The biggest problem I had with this book is perhaps the editing. Who edited this book? There are clearly errors where dates do not line up, names are misspelled and just flat out mistypes (on p. 347, the paragraph starts, "Collins had come back from back from England..." What?!). It was easy to miss because there are so many names and dates, it was difficult to keep them straight. Also, the author jumps around with the sequencing of events, but then only lists the month and the day, and not the year, which makes it very confusing. Also, I find that sometimes acronyms, and there are so many with the different political factions, aren't always defined or described. He uses them as if you should already know who they are. Again, I found myself spending a lot of time on my phone, Googling various terms, and also referencing the index, hoping to find the terms described elsewhere in the book.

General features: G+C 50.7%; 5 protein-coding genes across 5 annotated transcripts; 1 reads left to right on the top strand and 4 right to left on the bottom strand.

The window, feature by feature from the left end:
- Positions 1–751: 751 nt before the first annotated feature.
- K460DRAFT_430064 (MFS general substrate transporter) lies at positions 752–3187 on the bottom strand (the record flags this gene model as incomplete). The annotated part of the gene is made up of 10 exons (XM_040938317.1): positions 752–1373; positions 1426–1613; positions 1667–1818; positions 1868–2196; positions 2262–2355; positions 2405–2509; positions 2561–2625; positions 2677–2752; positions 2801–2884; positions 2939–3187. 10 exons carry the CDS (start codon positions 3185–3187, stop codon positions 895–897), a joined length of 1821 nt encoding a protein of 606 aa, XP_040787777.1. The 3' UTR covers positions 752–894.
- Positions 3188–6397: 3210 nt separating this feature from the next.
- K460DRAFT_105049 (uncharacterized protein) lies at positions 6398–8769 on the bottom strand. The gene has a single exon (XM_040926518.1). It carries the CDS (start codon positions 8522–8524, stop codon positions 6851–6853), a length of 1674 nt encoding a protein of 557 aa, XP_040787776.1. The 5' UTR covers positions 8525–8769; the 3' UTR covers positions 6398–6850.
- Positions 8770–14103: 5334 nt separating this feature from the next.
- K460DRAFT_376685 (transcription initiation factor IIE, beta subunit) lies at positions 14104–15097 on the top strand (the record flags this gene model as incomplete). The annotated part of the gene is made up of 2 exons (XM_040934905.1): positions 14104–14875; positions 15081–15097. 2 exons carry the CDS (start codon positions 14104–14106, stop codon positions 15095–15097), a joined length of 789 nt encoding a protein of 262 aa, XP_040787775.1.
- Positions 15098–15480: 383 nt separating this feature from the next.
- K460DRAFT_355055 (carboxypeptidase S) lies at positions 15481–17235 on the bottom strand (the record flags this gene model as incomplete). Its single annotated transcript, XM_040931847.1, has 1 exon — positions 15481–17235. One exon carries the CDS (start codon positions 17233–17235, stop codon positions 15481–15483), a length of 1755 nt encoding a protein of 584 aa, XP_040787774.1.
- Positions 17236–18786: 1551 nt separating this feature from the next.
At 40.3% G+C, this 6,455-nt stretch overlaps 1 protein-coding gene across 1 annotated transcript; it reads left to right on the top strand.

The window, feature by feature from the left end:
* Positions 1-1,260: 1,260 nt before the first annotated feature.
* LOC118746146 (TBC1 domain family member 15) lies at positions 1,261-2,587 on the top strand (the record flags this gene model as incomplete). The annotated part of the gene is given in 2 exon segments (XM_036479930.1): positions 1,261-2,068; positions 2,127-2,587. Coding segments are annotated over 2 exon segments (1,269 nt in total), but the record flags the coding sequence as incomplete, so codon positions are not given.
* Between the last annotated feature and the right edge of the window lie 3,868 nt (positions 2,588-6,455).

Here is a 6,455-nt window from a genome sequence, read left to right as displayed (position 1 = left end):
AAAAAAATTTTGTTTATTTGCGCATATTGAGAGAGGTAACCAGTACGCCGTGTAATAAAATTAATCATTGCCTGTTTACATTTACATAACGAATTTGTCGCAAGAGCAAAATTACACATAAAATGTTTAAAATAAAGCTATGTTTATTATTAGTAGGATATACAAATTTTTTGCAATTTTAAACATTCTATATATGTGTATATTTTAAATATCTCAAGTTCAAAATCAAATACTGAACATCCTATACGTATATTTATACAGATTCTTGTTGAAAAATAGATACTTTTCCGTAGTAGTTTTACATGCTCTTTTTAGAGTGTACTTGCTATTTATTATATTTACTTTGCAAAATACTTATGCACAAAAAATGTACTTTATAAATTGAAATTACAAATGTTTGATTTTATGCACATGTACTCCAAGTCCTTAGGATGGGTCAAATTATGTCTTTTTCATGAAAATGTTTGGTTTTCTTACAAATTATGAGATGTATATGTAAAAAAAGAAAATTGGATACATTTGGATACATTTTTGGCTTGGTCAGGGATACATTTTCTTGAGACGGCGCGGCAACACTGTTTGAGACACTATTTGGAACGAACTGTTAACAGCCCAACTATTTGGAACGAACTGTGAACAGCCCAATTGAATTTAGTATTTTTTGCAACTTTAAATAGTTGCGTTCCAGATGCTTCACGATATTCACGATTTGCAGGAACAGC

All-in-all, a decent one stop shop if want to know the who, what and when of modern Irish history. Although, don't expect to be thrilled. It's quite a boring tread, and you may end up watching Outlander instead because it's "close enough," or maybe that's just me :)
Kendis
This book is a poorly organized collection of information, and reminds me of a mediocre thesis that might have been written by a college student. It doesn't flow chronologically and it is dull, boring, tedious, somewhat repetitive, and mind-numbing. It's best to avoid history books written by university professors who have little or no experience in life outside the classroom.

A good contrast, for example, are the biographies of Patton and Eisenhower written by Carlo d'Este, a retired Army Lieutenant Colonel. They are superb.